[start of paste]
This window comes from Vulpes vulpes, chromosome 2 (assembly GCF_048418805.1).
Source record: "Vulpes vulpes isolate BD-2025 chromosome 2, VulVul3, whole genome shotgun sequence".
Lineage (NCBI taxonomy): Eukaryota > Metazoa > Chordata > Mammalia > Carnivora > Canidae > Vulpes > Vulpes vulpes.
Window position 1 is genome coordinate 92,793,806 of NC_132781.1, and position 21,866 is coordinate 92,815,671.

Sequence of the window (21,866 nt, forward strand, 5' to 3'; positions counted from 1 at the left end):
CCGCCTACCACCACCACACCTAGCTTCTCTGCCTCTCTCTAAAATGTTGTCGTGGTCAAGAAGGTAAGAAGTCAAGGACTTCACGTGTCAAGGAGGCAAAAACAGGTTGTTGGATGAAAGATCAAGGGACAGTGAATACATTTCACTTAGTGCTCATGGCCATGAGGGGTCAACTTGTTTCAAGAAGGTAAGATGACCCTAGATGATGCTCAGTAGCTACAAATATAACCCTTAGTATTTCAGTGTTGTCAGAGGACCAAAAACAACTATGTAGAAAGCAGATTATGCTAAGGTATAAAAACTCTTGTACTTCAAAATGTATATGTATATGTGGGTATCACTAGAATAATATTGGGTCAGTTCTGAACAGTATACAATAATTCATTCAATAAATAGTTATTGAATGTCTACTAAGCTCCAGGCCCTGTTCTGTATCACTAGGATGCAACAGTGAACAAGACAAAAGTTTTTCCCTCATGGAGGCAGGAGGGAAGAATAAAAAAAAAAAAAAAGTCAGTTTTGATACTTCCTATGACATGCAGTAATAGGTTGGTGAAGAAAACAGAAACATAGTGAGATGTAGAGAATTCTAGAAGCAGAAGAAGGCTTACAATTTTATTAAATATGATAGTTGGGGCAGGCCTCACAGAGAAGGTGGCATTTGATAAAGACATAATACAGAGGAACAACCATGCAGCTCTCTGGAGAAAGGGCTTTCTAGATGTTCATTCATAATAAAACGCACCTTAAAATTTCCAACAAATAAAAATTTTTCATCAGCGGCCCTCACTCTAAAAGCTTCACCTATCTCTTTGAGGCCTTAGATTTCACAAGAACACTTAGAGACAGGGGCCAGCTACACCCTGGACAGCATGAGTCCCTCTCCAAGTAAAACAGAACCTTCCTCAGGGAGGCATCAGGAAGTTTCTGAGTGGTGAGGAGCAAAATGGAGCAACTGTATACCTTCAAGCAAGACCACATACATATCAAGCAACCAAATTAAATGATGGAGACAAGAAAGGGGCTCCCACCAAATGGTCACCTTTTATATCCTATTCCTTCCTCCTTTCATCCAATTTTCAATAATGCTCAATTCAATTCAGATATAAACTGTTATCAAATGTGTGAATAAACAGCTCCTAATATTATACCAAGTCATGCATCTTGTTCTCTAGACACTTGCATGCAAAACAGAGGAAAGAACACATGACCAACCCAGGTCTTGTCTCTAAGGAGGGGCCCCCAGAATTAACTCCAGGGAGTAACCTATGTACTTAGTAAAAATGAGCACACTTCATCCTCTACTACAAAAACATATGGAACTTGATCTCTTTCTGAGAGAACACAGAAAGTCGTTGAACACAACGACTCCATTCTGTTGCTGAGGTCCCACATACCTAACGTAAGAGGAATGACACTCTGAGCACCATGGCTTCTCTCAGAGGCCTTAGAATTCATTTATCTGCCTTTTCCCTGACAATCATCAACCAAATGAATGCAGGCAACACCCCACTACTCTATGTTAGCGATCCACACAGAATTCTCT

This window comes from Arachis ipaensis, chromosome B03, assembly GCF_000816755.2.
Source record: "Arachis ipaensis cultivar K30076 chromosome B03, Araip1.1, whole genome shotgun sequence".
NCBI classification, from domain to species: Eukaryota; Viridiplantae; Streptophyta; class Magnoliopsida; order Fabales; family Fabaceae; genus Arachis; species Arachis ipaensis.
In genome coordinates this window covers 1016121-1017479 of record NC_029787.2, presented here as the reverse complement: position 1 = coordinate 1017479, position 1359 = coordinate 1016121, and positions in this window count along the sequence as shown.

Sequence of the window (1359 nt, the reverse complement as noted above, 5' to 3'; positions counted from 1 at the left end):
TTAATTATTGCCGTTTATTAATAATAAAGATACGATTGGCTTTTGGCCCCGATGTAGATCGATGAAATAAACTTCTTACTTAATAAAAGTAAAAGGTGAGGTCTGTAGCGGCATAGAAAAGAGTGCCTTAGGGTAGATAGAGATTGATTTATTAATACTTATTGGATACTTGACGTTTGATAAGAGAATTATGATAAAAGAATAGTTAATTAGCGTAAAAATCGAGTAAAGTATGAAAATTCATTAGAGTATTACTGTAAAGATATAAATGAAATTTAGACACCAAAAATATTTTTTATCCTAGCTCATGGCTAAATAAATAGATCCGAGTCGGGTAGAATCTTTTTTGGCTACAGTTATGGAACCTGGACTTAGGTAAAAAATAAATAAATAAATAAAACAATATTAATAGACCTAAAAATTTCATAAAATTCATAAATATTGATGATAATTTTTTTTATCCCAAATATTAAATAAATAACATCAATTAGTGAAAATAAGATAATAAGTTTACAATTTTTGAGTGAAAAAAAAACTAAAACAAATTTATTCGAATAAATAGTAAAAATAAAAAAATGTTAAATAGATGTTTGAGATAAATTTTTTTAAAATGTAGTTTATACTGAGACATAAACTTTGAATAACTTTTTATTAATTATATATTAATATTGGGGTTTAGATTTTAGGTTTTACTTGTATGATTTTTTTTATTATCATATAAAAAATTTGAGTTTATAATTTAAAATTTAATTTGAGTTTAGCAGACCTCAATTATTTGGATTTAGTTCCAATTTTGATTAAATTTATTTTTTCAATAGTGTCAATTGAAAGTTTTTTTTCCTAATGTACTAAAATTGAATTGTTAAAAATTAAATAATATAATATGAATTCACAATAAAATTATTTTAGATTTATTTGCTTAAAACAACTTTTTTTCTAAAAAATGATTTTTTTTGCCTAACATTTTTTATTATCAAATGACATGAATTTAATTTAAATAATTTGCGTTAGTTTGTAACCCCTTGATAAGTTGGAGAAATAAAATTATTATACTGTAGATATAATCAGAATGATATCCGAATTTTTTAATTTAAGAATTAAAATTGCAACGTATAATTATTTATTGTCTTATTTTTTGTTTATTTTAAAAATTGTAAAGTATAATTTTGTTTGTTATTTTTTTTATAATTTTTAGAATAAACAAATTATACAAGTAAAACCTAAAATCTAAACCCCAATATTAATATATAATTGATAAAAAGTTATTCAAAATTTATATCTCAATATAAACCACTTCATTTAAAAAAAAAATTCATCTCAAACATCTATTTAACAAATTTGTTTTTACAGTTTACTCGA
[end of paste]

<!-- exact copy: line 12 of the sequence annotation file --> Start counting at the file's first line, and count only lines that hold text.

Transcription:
TTAATTATTGCCGTTTATTAATAATAAAGATACGATTGGCTTTTGGCCCCGATGTAGATCGATGAAATAAACTTCTTACTTAATAAAAGTAAAAGGTGAGGTCTGTAGCGGCATAGAAAAGAGTGCCTTAGGGTAGATAGAGATTGATTTATTAATACTTATTGGATACTTGACGTTTGATAAGAGAATTATGATAAAAGAATAGTTAATTAGCGTAAAAATCGAGTAAAGTATGAAAATTCATTAGAGTATTACTGTAAAGATATAAATGAAATTTAGACACCAAAAATATTTTTTATCCTAGCTCATGGCTAAATAAATAGATCCGAGTCGGGTAGAATCTTTTTTGGCTACAGTTATGGAACCTGGACTTAGGTAAAAAATAAATAAATAAATAAAACAATATTAATAGACCTAAAAATTTCATAAAATTCATAAATATTGATGATAATTTTTTTTATCCCAAATATTAAATAAATAACATCAATTAGTGAAAATAAGATAATAAGTTTACAATTTTTGAGTGAAAAAAAAACTAAAACAAATTTATTCGAATAAATAGTAAAAATAAAAAAATGTTAAATAGATGTTTGAGATAAATTTTTTTAAAATGTAGTTTATACTGAGACATAAACTTTGAATAACTTTTTATTAATTATATATTAATATTGGGGTTTAGATTTTAGGTTTTACTTGTATGATTTTTTTTATTATCATATAAAAAATTTGAGTTTATAATTTAAAATTTAATTTGAGTTTAGCAGACCTCAATTATTTGGATTTAGTTCCAATTTTGATTAAATTTATTTTTTCAATAGTGTCAATTGAAAGTTTTTTTTCCTAATGTACTAAAATTGAATTGTTAAAAATTAAATAATATAATATGAATTCACAATAAAATTATTTTAGATTTATTTGCTTAAAACAACTTTTTTTCTAAAAAATGATTTTTTTTGCCTAACATTTTTTATTATCAAATGACATGAATTTAATTTAAATAATTTGCGTTAGTTTGTAACCCCTTGATAAGTTGGAGAAATAAAATTATTATACTGTAGATATAATCAGAATGATATCCGAATTTTTTAATTTAAGAATTAAAATTGCAACGTATAATTATTTATTGTCTTATTTTTTGTTTATTTTAAAAATTGTAAAGTATAATTTTGTTTGTTATTTTTTTTATAATTTTTAGAATAAACAAATTATACAAGTAAAACCTAAAATCTAAACCCCAATATTAATATATAATTGATAAAAAGTTATTCAAAATTTATATCTCAATATAAACCACTTCATTTAAAAAAAAAATTCATCTCAAACATCTATTTAACAAATTTGTTTTTACAGTTTACTCGA